Necessary preconditions to negotiation: Literary and revelatory opportunities
Women were able to participate in the shaping of their community and their scriptural tradition because they had access to authoritative literary means—and they had issues on which they could speak authoritatively. These developments are essential to understand as a prelude to setting up how and why LDS women writers participated in scriptural discussions.
The years 1880–1920 saw a renaissance in Mormon women’s literature. The Woman’s Exponent was the most important forum in which women of the LDS Church stretched their literary wings—it was a key part of this female literary efflorescence. The Exponent was founded in 1872 with the permission and encouragement of then church prophet, Brigham Young. However, its status within the Mormon community was ambiguous because of its somewhat fuzzy relationship with the Relief Society.
The Relief Society was the women’s auxiliary of the LDS Church that was begun in 1842 on impetus of women of the church, but with the blessing of then prophet, Joseph Smith. The organization was disbanded shortly after this when women members, including Smith’s wife, Emma Smith, openly opposed the practice of polygamy that Smith was advocating at this time. The organization was gradually and locally, and, finally, formally reorganized in Utah under the leadership of Eliza R. Snow, a plural wife of Smith and then Young, and a woman who was considered to be a prophetess because of her poetic talents and her ties to the first church prophets.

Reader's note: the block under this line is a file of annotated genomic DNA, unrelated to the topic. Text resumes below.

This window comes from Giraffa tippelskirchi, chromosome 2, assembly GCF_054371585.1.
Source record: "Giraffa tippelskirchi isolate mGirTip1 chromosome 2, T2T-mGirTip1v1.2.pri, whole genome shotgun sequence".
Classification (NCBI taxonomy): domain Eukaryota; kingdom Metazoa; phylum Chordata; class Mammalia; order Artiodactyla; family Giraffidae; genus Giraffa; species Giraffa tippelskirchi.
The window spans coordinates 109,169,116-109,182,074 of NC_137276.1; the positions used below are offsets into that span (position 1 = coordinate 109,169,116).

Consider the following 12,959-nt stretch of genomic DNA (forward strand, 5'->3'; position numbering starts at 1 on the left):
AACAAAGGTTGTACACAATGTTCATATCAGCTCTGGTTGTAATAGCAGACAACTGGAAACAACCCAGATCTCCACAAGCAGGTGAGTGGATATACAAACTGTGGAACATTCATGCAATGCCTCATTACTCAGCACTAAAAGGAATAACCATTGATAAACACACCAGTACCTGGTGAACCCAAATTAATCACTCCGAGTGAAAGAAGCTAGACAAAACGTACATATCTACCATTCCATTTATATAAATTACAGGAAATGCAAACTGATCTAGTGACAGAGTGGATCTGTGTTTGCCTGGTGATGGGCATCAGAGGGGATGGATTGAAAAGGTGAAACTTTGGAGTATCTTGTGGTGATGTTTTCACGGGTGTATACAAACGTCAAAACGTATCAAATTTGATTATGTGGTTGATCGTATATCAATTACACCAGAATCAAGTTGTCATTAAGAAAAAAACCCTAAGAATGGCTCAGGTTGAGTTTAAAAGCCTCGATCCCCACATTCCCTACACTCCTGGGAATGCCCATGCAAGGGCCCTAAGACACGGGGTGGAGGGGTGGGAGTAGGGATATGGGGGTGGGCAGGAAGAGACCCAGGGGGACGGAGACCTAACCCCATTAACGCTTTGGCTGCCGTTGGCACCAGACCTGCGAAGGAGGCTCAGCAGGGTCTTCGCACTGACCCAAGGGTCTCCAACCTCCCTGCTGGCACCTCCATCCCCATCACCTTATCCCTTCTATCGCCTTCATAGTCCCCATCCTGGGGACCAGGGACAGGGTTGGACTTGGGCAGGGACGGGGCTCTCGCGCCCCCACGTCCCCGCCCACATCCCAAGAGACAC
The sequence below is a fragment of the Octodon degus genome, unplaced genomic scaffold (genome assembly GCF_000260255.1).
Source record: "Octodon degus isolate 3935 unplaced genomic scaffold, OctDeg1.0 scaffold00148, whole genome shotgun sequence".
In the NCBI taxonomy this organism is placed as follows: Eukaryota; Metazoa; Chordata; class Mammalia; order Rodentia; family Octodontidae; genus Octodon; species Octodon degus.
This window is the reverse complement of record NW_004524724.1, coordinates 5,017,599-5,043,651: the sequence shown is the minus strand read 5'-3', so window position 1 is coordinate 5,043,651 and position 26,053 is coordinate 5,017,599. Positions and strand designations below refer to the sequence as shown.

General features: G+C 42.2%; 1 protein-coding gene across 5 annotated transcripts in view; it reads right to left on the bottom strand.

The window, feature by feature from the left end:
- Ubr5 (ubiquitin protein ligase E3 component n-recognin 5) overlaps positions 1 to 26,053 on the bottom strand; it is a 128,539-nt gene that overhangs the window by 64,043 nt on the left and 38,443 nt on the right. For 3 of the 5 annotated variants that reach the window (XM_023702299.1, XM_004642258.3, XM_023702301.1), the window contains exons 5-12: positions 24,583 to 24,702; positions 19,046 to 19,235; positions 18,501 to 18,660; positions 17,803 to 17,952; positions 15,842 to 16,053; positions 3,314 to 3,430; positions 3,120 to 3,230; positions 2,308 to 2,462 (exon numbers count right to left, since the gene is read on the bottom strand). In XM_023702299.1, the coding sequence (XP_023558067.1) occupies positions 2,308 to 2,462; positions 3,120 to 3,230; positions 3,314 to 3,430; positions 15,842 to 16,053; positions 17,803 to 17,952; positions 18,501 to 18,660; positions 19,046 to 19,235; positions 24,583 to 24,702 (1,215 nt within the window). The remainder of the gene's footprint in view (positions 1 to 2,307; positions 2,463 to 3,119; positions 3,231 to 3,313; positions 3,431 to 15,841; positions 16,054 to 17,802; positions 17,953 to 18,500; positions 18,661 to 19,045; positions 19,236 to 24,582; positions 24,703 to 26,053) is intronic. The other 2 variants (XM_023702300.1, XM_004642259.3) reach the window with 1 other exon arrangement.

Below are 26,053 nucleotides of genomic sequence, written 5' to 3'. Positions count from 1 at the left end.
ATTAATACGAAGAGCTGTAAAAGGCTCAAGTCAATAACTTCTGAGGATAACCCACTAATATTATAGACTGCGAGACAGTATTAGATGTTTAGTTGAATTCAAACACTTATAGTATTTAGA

In its early Utah incarnation, the Relief Society was somewhere between a woman’s parallel to the priesthood and a church auxiliary for women. Like the priesthood, it was organized from the ward (parish) to general level and had similar, repeating levels of triadic and committee leadership. However, key leaders at all levels were selected and installed by male leaders of the church. Though members of the Relief Society did perform semiformal blessings on women before childbirth confinement, or on women who had reproductive or health problems, for the most part, members of the Relief Society looked after the less fortunate women and children of their communities, and also assisted families at times of childbirth, sickness, and death. The Relief Society had a distinctly practical, charitable mission. Nonetheless, the organization had a fairly wide range of autonomy within the church. Relief Society members collected and maintained their own funds with which they supported the needy, built their own Relief Society meeting places, and ran the basic programs of the auxiliary.3